Forced Resignation while a workman comp case is pending.
by: Anonymous

I made a comment in front of another employee out of stress and frustration. I have a workmans comp case pending and have been having trouble due to the injury. The management and other employees were giving me a hard time. The employee then hotlined me and I was talked to by loss prevention. He wouldn't let me leave the room until I had admitted what was said. He told me I was suspended pending investigation. Four days later he called and said employee relations agreed to pay my remaining vacation days, pay me for the hours I missed during that week, and would not fight my unemployment. The loss prevention keeps saying he is not trying to deceive me and he made the comment out of the blue. He's the one calling me a liar. I never called him one. The say if I don't send my resignation then he doesn't know what to tell me since I broke the hostile workplace and harassment policy. I am not sure what to do. If I broke the policy why not fire me instead of giving me this supposedly sweet deal? What should I do?

It would be better if you told me what the "comment" was.

As far as the resignation .. I've addressed before what the purpose of a resignation letter is .. when it is demanded by the employer.

If I were you .. I'd contact an employment attorney .. because it all sounds a little fishy ..

If they had a case of misconduct .. they would fire you .. but that worker comp claim .. is probably making them leery of a retaliation claim.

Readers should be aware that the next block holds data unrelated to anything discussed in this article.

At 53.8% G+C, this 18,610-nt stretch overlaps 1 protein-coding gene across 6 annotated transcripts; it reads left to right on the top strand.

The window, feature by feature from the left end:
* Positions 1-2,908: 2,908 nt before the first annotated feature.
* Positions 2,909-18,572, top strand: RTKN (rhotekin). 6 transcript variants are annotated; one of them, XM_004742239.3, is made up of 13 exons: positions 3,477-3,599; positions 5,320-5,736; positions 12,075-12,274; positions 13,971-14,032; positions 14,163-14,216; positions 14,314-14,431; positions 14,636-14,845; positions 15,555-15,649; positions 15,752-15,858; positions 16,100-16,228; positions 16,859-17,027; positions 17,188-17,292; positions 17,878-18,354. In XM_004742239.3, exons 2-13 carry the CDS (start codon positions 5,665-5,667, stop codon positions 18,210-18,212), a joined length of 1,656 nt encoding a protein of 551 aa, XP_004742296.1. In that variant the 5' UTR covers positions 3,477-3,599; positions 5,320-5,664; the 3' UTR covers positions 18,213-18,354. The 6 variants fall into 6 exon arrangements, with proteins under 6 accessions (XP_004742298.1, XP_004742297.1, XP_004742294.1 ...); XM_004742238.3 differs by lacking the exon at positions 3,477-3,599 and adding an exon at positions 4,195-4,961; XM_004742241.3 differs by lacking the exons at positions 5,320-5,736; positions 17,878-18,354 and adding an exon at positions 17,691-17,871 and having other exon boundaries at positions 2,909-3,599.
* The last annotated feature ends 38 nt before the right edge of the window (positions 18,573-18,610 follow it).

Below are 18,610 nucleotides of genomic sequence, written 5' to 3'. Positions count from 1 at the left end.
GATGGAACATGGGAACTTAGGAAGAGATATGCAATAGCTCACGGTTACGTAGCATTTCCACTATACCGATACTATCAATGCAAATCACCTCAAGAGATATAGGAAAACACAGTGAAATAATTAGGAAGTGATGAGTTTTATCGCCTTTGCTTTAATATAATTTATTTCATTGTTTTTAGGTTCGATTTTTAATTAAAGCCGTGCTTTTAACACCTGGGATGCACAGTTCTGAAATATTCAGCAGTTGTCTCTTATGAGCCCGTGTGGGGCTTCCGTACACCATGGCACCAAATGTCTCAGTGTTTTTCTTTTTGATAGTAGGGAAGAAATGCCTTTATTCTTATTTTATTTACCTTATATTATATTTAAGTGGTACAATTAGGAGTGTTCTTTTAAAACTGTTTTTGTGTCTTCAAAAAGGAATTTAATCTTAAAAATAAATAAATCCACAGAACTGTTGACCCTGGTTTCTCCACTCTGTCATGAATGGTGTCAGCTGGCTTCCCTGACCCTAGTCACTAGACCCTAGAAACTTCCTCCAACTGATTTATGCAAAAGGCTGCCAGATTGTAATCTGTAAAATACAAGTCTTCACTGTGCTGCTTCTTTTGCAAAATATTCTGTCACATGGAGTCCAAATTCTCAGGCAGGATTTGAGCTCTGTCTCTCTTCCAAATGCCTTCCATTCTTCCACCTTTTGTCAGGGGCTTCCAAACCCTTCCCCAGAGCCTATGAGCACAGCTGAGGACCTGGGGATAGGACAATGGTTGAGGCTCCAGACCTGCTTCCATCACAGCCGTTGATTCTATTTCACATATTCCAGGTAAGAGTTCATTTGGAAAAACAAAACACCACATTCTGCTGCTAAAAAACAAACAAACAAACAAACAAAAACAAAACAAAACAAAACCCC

That is why you should at least talk to a lawyer .. you might have some "negotiating room" as far as the terms of resignation .. and possibly an actual severance.

I think I'd go with one that specializes in worker compensation

additional info requested
by: Anonymous

Thanks for the answer ? It now makes sense why current Employer B is fighting extension even though I have no intentions of filing on them.

To answer your question - Yes they pay time and a half for over 8 hours per day. (but at $7.00 per hour straight time, I can't stretch it far enough! God help me if I get sick. No insurance and I was told by HR when I hired in "if you miss a day of work, it's automatic termination no matter what".)

Below is what I received, in part, from employment office.
ADDRESSED TO: Claimant name & address
RE TO: Employer B name & address

ISSUE INVOLVED: Employment Status

CIRCUMSTANCES OF CASE: Claimant is employed.

CONCLUSION OF CASE: In accordance with *IC-22-4-3-2, the claimant is not unemployed. The claimant is not entitled to benefits. Benefits are suspended as shown below.



?..this determination will become final if not appealed by 06/06/2011.
(*Asterisk inserted by me for state Code cited)

*IC 22-4-3
Chapter 3. Unemployment Defined

IC 22-4-3-1
"Totally unemployed" defined
Sec. 1. An individual shall be deemed "totally unemployed" in any week with respect to which no remuneration was payable to him for personal services. (Formerly: Acts 1947, c.208, s.301; Acts 1953, c.177, s.9.)

IC 22-4-3-2
"Partially unemployed" defined
Sec. 2. An individual is "partially unemployed" when, because of lack of available work, he is working less than his normal customary full-time hours for his regular employer and his remuneration is less than his weekly benefit amount in any calendar week, but no individual shall be deemed totally, part-totally, or partially unemployed in any week which he is regularly and customarily employed full-time on a straight commission